Michael Greenbaum is the chief operating officer for Safeguard. Mike has been instrumental in aligning operations to become more efficient, effective, and compliant with our ever-changing industry requirements. Mike has a proven track record of excellence, partnership and collaboration at Safeguard. Under Mike’s leadership, all operational departments of Safeguard have reviewed, updated and enhanced their business processes to maximize efficiency and improve quality control.

Mike joined Safeguard in July 2010 as vice president of REO and has continued to take on additional duties and responsibilities within the organization, including the role of vice president of operations in 2013 and then COO in 2015.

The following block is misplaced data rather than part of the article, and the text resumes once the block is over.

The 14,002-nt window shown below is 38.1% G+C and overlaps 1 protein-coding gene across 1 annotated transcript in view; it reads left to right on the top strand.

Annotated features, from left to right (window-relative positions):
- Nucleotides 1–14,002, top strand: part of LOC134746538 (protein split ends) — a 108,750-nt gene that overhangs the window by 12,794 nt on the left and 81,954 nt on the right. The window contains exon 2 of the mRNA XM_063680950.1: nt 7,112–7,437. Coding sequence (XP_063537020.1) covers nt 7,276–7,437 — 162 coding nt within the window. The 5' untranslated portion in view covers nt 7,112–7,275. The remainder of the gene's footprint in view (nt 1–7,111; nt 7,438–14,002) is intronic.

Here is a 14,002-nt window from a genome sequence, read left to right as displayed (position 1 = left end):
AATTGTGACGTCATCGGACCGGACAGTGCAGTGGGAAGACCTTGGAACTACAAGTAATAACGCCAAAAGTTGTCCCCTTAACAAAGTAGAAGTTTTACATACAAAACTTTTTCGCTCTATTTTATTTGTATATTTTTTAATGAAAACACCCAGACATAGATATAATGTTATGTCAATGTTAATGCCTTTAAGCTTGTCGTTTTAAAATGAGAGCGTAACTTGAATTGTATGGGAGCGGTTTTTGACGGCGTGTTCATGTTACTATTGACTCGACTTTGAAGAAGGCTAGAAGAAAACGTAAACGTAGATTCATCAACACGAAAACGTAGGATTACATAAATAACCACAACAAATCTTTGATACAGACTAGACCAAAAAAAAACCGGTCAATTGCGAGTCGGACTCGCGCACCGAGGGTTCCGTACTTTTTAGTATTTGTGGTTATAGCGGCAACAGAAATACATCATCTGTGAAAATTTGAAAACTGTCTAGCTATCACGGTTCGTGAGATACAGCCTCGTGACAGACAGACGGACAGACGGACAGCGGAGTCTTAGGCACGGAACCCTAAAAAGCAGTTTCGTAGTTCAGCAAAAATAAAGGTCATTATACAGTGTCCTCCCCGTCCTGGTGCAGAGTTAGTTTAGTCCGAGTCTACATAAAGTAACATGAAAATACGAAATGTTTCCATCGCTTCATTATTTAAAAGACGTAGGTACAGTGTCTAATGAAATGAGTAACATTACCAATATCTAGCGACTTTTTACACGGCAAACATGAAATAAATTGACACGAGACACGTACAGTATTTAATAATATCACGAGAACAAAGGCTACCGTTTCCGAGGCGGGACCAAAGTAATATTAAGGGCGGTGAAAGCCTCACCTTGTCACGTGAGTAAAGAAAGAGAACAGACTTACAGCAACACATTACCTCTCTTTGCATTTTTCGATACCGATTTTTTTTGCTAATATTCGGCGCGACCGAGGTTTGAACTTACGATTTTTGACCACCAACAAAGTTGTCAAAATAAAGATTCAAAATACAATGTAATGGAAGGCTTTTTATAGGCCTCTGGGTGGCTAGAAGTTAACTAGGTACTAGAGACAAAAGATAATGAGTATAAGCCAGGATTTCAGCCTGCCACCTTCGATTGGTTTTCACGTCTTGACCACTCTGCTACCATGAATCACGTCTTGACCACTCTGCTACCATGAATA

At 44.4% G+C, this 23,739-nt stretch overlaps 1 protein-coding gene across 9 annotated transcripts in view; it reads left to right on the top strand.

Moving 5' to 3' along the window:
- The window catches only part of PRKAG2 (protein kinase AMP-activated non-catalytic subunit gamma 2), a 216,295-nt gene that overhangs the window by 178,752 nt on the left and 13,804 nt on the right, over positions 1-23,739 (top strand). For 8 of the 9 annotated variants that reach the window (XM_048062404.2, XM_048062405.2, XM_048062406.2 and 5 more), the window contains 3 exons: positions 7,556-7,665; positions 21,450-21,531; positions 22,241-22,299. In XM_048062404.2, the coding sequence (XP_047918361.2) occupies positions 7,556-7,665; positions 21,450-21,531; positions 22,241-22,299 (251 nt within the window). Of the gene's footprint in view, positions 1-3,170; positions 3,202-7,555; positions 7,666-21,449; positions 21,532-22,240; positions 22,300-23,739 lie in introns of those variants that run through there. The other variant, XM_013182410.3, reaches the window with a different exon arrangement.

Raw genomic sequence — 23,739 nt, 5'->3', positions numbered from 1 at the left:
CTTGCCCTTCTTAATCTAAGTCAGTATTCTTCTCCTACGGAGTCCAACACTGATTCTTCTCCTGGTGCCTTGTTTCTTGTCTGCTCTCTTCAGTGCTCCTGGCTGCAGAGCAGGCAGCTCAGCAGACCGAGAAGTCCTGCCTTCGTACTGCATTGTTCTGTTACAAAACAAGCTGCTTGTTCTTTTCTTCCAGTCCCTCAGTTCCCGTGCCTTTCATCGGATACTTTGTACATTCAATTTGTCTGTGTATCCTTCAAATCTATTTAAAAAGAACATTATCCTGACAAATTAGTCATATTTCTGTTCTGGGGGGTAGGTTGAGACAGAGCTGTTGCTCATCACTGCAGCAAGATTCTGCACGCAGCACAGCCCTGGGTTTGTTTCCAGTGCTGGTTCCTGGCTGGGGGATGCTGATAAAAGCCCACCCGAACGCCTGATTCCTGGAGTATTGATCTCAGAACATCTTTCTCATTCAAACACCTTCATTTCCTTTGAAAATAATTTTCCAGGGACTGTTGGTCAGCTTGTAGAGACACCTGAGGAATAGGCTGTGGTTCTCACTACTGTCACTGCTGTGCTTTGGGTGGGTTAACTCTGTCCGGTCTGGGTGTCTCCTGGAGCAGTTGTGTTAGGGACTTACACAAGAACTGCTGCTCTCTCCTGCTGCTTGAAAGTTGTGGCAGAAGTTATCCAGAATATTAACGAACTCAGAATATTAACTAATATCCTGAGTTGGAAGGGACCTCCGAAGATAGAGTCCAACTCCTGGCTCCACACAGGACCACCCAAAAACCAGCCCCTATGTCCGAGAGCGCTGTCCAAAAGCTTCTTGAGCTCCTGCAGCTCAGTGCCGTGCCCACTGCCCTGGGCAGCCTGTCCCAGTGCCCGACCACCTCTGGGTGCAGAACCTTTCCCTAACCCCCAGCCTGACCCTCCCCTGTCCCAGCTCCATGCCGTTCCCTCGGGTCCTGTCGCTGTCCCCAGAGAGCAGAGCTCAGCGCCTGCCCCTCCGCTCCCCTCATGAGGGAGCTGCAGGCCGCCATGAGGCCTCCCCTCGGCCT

Mike built his business career in supply-chain management, operations, finance and marketing. He has held senior management and executive positions with Erico, a manufacturing company in Solon, Ohio; Accel, Inc., a packaging company in Lewis Center, Ohio; and McMaster-Carr, an industrial supply company in Aurora, Ohio.

Before entering the business world, Mike served in the U.S. Army, Ordinance Branch, and specialized in supply chain management. He is a distinguished graduate of West Point (U.S. Military Academy), where he majored in quantitative economics.



Sean Reddington

Sean Reddington is the new Chief Information Officer for Safeguard Properties LLC. Sean has over 15+ years of experience in Information Services Management with a strong focus on Product and Application Management. Sean is responsible for Safeguard’s technological direction, including planning, implementation and maintaining all operational systems